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Format: 30/05/2017
Format: 30/05/2017

Visiting a traditional blueprint workshop

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We usually get our tips for places to visit from the locals, especially our staff. However, the idea to visit this workshop arose from an article I read in the beautiful magazine Venkov & Styl. We told ourselves: this would be a wonderful place for our guests to visit as well, so we set off. To start off, we have to say that it isn’t exactly close to Chateau Heralec, but not too far from it either. Located in Olesnica nad Moravou, it is in a unique location that borders on 3 different regions. We did not call in advance, but despite of this, Jiri Danzinger gave us an exclusive tour and truly showed us around the place. In the humbly sized workshop, he explained to us the technological processes involved in the creation of traditional blueprints. It is one of the oldest ways of printing on flax and later on, on cotton canvases. The canvases are printed on with a special mixture of fluid rubber based on a secret recipe (how else!). After the canvas has dried, it is colored by dipping it into huge vats of indigo. The Danzingers import indigo from Pakistan, where it is still grown. What is interesting, is that the intensity of the indigo shade is not determined by the actual dipping of the canvas into the indigo, but by how many times the canvas is left out to dry. The process of a single canvas coloring can involve this dip-dry method from 8 up to 10 times.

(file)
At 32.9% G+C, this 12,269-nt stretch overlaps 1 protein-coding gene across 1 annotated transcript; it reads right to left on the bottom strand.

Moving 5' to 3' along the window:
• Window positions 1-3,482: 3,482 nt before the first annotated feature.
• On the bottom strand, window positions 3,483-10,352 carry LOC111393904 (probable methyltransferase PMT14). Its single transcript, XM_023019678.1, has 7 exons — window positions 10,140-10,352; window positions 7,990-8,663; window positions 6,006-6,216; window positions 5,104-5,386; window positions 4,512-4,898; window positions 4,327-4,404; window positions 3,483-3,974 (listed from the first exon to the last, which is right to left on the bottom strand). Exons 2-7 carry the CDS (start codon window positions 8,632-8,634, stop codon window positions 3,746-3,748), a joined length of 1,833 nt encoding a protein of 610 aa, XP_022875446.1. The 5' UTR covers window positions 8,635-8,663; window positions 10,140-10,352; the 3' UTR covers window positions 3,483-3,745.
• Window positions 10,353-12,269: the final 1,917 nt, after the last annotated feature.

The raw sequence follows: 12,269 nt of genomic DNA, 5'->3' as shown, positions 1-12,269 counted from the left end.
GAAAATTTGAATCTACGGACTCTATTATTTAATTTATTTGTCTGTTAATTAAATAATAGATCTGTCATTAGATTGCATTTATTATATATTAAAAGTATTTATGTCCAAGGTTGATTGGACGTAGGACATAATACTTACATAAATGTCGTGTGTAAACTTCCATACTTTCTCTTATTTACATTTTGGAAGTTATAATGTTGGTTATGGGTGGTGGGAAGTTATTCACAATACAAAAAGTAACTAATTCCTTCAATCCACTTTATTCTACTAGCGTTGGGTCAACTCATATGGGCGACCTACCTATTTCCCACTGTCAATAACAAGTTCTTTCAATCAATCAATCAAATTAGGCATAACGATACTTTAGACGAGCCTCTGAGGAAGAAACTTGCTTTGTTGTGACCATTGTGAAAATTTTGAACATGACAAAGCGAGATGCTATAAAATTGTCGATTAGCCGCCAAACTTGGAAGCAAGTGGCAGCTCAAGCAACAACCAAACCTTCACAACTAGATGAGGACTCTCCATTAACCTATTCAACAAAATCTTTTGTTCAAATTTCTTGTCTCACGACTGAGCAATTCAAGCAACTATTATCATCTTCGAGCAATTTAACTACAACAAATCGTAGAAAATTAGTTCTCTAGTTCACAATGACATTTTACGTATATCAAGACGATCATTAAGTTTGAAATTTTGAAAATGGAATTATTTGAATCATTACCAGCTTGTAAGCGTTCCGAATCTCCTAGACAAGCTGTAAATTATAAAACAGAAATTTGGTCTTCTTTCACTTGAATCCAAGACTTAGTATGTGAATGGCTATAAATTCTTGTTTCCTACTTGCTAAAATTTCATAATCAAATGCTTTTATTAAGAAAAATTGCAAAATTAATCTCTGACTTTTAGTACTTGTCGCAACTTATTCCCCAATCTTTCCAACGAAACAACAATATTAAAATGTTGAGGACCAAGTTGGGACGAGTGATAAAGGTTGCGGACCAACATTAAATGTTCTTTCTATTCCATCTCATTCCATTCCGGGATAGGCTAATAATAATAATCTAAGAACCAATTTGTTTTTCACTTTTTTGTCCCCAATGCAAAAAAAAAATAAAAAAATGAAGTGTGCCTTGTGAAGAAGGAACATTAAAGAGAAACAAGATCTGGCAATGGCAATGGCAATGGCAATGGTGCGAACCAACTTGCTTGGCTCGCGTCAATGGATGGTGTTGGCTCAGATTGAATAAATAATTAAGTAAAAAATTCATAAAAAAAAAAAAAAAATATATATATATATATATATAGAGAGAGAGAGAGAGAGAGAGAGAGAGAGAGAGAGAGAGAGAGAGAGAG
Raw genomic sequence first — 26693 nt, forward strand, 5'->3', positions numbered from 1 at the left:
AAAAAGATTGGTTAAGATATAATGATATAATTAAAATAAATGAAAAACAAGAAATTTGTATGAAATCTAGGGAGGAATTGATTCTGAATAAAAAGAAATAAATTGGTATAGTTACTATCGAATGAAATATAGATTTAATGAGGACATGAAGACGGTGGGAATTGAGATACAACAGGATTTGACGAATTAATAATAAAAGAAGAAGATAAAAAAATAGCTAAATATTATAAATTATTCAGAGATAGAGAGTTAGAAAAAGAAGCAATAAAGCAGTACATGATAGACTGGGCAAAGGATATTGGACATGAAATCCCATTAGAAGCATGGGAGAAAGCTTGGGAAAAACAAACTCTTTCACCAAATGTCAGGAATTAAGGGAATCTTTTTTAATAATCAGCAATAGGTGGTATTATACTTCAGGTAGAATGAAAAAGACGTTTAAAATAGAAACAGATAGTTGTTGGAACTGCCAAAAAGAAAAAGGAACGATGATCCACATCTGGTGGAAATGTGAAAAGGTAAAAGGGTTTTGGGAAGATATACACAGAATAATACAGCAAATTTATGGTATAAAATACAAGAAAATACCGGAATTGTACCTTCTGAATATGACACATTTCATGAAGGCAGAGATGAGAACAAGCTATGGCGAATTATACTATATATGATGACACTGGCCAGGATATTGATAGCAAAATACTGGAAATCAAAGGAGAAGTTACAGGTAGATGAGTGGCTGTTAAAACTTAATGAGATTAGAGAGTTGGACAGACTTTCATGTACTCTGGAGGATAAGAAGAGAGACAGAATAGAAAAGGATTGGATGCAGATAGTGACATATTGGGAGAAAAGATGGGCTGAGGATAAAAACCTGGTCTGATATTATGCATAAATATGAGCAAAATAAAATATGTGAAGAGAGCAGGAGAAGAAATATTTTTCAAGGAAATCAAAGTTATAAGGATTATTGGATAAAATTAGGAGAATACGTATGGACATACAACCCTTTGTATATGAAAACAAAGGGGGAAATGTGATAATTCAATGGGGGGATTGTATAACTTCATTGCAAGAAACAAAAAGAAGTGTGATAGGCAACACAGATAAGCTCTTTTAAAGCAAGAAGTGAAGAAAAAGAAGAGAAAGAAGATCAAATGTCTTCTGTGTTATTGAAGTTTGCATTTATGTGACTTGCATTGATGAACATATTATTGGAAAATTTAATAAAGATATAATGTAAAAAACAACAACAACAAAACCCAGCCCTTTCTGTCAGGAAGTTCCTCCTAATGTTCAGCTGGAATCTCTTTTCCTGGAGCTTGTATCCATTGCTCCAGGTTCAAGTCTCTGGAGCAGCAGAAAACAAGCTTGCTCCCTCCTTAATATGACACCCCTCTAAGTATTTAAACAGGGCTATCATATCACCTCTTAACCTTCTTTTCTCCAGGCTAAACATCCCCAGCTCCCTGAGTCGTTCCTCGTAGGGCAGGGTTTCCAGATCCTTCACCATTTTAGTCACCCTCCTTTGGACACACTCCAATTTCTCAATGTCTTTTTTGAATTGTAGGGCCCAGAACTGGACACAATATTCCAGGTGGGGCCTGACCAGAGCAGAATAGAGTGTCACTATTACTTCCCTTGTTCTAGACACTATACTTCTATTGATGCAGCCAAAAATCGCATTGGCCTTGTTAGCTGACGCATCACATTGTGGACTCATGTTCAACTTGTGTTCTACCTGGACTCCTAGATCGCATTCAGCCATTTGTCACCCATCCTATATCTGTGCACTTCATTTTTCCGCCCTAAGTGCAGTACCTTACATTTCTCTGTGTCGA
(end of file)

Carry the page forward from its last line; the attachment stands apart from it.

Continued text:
Our kids listened to the interpretation of Mr. Danzinger very intently and just like me, they were most fascinated by the large wooden forms. One really doesn’t have to look far to find interesting patterns in this workshop. “We have various patterns in various conditions, together around 300. Slowly, we repair and reconstruct them, but the difficulty of the process is easily illustrated by the fact that throughout the year, we manage to restore only around 10 forms. The owner, painter and printer all in one continued to tell us about the strong family ties and traditions, represented by the 6 generations of printers that have worked here. The blueprint workshop in Olesnica nad Morava dates back to 1816. This specific dying technique has been applied in the workshop since 1849, the secrets of the trade however dating back all the way to the 16th century. We really are fans of a closely-knit family and community, as well as traditional crafts, something we were telling Mr. Danzinger as his son Jiri came into the workshop. I have a feeling that passing on the family trade won’t be a problem at all. We hope so!